By: Mary Fran Bontempo
If you weren’t convinced by Billy Bob and former wife, Angelina Jolie, wearing vials of each other’s blood around their necks, well, tune into the new FX series, Fargo. There won’t be a doubt in your mind.
Inspired by the Coen Brothers’ 1996 movie of the same name, the series takes place in Bemidji, Minnesota, and as in the film, the setting is a character in itself. Populated by folks to whom “nice” is almost a religion, the murderous going-on among the locals seem incongruous, at best. Yet, beneath all of that nice is an occasional vein of simmering rage, and all it takes is the appearance of Billy Bob to open the door and let it out.
Mild-mannered Lester Nygaard (a spot on Martin Freeman) finds himself taunted on the street by former classmate and high school bully, Sam Hess, landing poor Lester in the emergency room, where he encounters Thornton in the person of Lorne Malvo, a stranger in town who likewise ended up in the E.R. after his car skids off the road. The fact that the car contained a near-naked captive in the trunk is a detail Lorne doesn’t bother to share.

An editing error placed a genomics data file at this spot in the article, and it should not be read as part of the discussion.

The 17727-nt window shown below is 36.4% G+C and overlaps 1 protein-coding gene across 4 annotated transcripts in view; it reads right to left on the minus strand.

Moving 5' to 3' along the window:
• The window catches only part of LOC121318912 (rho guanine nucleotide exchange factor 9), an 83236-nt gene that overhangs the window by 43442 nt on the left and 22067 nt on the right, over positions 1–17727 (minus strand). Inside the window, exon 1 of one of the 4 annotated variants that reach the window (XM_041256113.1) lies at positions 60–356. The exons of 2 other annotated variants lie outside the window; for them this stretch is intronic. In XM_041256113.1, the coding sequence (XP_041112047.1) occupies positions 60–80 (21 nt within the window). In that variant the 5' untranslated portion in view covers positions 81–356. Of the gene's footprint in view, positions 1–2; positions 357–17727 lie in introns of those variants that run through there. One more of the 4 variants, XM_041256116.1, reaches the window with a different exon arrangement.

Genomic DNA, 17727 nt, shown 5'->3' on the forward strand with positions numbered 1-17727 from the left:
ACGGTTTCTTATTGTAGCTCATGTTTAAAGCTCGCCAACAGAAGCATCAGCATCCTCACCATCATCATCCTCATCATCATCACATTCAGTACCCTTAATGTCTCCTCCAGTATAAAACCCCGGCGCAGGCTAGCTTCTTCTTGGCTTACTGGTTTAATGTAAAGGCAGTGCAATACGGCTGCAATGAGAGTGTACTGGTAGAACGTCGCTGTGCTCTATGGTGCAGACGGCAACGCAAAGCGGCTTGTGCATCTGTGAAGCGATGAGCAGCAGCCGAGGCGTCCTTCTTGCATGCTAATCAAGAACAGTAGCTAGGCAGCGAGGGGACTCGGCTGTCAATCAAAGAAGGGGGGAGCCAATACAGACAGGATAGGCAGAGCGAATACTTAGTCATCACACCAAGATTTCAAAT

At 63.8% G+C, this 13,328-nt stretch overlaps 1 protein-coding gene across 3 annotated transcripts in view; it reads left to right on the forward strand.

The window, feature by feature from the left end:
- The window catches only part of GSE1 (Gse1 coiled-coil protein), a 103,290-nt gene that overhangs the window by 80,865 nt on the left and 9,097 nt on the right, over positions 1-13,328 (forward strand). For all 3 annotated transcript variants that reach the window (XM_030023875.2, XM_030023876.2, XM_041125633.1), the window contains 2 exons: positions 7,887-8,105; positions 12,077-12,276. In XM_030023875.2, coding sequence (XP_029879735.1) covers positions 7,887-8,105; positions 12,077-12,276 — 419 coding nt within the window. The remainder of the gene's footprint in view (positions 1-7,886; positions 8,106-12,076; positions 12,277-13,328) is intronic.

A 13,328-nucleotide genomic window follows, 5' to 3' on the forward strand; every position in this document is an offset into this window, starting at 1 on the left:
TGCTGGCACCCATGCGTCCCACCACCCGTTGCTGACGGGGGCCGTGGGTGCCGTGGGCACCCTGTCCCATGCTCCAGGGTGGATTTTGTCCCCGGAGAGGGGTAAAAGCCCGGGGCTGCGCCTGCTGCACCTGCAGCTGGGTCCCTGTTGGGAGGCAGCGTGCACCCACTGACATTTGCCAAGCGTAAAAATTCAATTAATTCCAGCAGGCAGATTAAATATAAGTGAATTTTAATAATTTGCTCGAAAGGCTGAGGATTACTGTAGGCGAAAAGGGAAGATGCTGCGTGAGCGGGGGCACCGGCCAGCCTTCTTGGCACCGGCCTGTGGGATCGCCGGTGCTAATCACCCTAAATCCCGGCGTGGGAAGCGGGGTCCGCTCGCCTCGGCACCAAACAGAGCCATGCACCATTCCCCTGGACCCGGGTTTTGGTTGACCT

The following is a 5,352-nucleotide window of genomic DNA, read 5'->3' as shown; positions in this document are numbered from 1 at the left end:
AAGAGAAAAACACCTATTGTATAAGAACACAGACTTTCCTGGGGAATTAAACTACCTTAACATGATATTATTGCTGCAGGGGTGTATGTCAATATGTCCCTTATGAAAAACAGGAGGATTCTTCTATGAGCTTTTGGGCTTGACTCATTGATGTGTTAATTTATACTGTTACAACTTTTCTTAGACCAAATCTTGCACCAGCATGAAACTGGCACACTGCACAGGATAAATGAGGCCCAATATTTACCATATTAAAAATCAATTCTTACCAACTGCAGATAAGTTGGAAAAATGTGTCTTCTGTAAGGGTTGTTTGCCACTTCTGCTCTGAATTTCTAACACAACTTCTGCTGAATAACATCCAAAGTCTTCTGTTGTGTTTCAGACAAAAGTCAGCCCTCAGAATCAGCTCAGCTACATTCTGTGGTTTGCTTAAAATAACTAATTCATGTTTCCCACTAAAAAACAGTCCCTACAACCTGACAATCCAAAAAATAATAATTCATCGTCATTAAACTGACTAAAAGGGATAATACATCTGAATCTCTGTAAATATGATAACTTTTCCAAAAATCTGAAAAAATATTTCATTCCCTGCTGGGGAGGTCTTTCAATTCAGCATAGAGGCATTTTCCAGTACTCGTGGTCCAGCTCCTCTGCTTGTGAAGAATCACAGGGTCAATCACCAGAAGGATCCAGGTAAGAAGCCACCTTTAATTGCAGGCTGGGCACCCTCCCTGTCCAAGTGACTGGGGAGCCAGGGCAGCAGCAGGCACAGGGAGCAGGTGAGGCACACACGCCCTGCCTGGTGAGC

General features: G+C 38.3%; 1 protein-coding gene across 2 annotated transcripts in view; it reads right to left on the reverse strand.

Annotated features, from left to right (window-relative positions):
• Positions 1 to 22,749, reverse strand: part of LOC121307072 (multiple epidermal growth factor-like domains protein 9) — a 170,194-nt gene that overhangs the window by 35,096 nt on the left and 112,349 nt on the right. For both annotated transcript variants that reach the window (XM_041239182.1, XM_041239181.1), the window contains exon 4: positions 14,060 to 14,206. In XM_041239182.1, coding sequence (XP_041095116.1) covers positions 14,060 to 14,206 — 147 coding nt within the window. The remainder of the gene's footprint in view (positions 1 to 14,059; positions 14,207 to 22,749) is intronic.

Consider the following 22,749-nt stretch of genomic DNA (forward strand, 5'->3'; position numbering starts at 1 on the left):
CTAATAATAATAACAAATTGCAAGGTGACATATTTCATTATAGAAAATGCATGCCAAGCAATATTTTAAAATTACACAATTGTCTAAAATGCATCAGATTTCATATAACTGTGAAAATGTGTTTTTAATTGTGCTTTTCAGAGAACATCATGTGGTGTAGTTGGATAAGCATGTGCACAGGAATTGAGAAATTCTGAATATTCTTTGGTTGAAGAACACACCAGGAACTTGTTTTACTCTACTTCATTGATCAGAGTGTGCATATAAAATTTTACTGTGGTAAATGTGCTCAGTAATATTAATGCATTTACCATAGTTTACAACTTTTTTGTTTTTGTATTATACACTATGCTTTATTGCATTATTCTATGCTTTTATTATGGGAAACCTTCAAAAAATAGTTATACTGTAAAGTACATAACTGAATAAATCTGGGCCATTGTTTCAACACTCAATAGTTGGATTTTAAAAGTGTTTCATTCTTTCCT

Before long, Lester is sharing his humiliation with Lorne, who urges Lester to act. Or just say the word, and Lorne will act for him. An off-handed “yes” sets in motions a series of events resulting in the murders of Hess, Lester’s wife and the local police chief.
What follows is a dogged attempt to untangle the mess, as ambitious young deputy, Molly Solverson (Allison Tolman, perfectly cast), tries valiantly to follow her instincts, all the while being thwarted by acting police chief, Bill Oswalt, deftly played by Emmy winner, Bob Odenkirk, who simply can’t fathom that mild-mannered Lester had anything to do with the crimes. (He did.)
Like the movie, the show is dark, funny and fascinating all at the same time, and completely summed up by the character and performance of Thornton, who is, as one critic noted, “mesmerizing.” Lorne is creepy, menacing, witty and more than a little skilled at homing in on people’s darker impulses and compelling them to act on them. He’s a modern-day devil in the flesh, and when he’s on screen, you can’t take your eyes off him.
Written as a ten-episode limited series, Fargo is fascinating, and continues FX’s run of unique shows, including American Horror Story, Louie, The Americans and Wilfred, among others. Catch up on previous episodes online and don’t miss the remainder of this quirky, one-of-a-kind “nice-fest,” with a side of murder, and weird Billy Bob Thornton, of course.
Take a look at the first seven minutes of Fargo, below.